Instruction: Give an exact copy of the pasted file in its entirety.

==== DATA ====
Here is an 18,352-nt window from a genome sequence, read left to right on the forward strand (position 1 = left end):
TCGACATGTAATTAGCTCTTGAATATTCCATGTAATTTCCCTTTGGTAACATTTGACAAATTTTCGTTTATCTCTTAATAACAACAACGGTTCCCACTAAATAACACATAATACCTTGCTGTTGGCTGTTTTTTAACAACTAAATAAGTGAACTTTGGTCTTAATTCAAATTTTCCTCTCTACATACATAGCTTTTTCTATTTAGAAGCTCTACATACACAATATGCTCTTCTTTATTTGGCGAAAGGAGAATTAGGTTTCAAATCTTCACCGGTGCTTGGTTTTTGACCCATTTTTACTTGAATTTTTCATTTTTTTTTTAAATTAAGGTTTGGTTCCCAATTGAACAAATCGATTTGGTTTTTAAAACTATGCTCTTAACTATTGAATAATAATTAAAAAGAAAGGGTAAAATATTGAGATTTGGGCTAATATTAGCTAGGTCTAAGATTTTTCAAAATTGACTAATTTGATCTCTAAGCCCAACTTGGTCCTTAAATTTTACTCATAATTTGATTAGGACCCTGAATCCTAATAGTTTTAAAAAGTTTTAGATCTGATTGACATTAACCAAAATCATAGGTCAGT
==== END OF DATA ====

Here is an 18,352-nt window from a genome sequence, read left to right on the forward strand (position 1 = left end):
TCGACATGTAATTAGCTCTTGAATATTCCATGTAATTTCCCTTTGGTAACATTTGACAAATTTTCGTTTATCTCTTAATAACAACAACGGTTCCCACTAAATAACACATAATACCTTGCTGTTGGCTGTTTTTTAACAACTAAATAAGTGAACTTTGGTCTTAATTCAAATTTTCCTCTCTACATACATAGCTTTTTCTATTTAGAAGCTCTACATACACAATATGCTCTTCTTTATTTGGCGAAAGGAGAATTAGGTTTCAAATCTTCACCGGTGCTTGGTTTTTGACCCATTTTTACTTGAATTTTTCATTTTTTTTTTAAATTAAGGTTTGGTTCCCAATTGAACAAATCGATTTGGTTTTTAAAACTATGCTCTTAACTATTGAATAATAATTAAAAAGAAAGGGTAAAATATTGAGATTTGGGCTAATATTAGCTAGGTCTAAGATTTTTCAAAATTGACTAATTTGATCTCTAAGCCCAACTTGGTCCTTAAATTTTACTCATAATTTGATTAGGACCCTGAATCCTAATAGTTTTAAAAAGTTTTAGATCTGATTGACATTAACCAAAATCATAGGTCAGT